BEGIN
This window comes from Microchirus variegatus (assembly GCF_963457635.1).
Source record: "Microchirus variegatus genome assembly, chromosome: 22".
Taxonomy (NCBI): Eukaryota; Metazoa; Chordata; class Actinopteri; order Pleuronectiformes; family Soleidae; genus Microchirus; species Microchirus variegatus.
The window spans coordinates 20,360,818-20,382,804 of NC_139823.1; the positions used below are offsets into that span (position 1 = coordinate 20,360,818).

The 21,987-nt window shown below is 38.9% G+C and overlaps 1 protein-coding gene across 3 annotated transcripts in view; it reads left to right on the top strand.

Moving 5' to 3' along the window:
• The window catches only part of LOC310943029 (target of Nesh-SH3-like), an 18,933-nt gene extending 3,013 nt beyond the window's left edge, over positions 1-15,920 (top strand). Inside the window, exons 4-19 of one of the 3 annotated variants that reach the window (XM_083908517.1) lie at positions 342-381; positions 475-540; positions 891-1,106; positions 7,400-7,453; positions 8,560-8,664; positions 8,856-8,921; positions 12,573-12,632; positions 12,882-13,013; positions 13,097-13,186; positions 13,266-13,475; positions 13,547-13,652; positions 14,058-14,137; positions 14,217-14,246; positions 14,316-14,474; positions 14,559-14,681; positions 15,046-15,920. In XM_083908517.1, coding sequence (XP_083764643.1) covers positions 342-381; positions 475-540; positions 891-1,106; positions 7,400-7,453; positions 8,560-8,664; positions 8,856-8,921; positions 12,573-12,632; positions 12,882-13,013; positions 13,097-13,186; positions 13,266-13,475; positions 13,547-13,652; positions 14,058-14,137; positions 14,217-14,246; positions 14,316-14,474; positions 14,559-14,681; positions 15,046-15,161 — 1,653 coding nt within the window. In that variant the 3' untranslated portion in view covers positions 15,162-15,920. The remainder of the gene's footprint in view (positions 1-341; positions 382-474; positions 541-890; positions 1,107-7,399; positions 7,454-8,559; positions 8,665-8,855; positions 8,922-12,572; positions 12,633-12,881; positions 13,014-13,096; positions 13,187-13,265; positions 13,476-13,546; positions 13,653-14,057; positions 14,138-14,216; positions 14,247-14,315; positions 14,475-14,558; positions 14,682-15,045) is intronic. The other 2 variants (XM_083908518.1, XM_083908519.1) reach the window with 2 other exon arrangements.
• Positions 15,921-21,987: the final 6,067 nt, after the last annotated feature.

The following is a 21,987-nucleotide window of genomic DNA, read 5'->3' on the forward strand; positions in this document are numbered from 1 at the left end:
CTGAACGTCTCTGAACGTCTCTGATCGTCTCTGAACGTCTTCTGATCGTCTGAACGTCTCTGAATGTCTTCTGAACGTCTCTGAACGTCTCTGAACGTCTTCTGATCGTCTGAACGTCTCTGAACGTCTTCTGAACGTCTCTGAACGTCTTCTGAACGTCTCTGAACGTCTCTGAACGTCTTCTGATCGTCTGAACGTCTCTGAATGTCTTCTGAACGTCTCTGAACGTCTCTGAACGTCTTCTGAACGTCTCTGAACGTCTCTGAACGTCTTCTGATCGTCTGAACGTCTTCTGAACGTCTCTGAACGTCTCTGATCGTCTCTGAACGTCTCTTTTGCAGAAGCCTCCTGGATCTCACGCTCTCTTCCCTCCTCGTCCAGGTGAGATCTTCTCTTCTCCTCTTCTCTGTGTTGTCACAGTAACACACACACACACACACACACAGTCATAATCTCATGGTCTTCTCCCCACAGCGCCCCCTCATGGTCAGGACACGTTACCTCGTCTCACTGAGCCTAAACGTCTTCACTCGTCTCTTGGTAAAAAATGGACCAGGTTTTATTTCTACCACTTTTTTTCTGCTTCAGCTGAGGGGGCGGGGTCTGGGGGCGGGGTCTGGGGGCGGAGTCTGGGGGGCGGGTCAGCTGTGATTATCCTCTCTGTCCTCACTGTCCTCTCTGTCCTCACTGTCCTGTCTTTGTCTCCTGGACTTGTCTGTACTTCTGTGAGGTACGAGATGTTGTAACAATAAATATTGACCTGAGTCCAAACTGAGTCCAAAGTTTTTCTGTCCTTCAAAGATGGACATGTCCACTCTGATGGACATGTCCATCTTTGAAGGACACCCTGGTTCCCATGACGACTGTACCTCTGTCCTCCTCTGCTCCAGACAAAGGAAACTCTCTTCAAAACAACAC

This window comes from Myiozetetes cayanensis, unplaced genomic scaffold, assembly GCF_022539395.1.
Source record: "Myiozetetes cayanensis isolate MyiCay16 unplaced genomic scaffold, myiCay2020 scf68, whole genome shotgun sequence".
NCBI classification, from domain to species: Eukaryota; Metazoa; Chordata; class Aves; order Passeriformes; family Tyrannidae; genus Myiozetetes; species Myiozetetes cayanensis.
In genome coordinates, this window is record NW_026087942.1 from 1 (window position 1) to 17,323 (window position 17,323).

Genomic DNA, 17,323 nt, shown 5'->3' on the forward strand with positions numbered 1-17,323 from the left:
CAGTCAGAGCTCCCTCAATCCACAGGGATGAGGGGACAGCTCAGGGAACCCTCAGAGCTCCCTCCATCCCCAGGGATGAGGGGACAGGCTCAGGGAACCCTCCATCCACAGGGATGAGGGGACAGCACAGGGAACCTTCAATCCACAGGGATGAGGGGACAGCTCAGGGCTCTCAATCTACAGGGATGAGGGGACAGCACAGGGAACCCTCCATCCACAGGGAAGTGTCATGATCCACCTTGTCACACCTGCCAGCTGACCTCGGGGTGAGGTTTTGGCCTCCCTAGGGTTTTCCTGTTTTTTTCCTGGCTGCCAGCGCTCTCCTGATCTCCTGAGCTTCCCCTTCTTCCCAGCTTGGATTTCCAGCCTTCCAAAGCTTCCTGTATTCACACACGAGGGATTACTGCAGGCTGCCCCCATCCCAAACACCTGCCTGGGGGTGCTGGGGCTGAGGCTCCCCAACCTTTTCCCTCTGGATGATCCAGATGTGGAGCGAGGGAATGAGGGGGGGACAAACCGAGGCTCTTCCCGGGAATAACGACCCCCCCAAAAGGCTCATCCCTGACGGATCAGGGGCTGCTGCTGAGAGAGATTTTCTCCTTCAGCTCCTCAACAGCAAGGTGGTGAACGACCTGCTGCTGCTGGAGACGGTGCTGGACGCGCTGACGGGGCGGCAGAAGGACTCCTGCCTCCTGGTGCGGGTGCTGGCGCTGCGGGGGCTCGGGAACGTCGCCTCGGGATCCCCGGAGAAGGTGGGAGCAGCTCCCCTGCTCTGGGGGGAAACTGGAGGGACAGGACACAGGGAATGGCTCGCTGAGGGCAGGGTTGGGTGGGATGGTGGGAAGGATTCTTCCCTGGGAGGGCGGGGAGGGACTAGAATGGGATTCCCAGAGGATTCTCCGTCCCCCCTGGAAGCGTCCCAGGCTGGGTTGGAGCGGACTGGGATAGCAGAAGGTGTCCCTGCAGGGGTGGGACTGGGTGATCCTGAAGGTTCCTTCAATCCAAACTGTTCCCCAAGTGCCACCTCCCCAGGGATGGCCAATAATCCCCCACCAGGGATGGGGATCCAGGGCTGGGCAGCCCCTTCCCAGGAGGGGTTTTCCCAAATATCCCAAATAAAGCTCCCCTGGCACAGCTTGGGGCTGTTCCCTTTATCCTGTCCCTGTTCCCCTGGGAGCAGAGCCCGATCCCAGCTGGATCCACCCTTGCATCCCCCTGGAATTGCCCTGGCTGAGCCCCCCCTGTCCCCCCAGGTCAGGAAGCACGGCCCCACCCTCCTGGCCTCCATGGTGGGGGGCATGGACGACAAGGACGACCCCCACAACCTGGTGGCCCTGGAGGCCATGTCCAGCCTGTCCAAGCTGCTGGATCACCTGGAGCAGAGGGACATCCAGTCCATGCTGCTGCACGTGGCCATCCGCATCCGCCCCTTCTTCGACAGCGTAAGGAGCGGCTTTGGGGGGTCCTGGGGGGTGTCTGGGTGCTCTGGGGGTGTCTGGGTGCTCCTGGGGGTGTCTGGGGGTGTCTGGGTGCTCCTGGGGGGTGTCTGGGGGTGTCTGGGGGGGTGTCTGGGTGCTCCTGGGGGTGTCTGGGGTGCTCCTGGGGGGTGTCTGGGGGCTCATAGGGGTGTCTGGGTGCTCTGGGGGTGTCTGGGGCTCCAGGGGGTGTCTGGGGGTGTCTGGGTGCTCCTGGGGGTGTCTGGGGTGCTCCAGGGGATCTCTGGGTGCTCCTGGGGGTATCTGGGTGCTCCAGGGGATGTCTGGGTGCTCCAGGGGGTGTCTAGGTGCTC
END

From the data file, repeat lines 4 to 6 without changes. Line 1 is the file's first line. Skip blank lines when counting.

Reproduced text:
The window spans coordinates 20,360,818-20,382,804 of NC_139823.1; the positions used below are offsets into that span (position 1 = coordinate 20,360,818).

The 21,987-nt window shown below is 38.9% G+C and overlaps 1 protein-coding gene across 3 annotated transcripts in view; it reads left to right on the top strand.

Moving 5' to 3' along the window: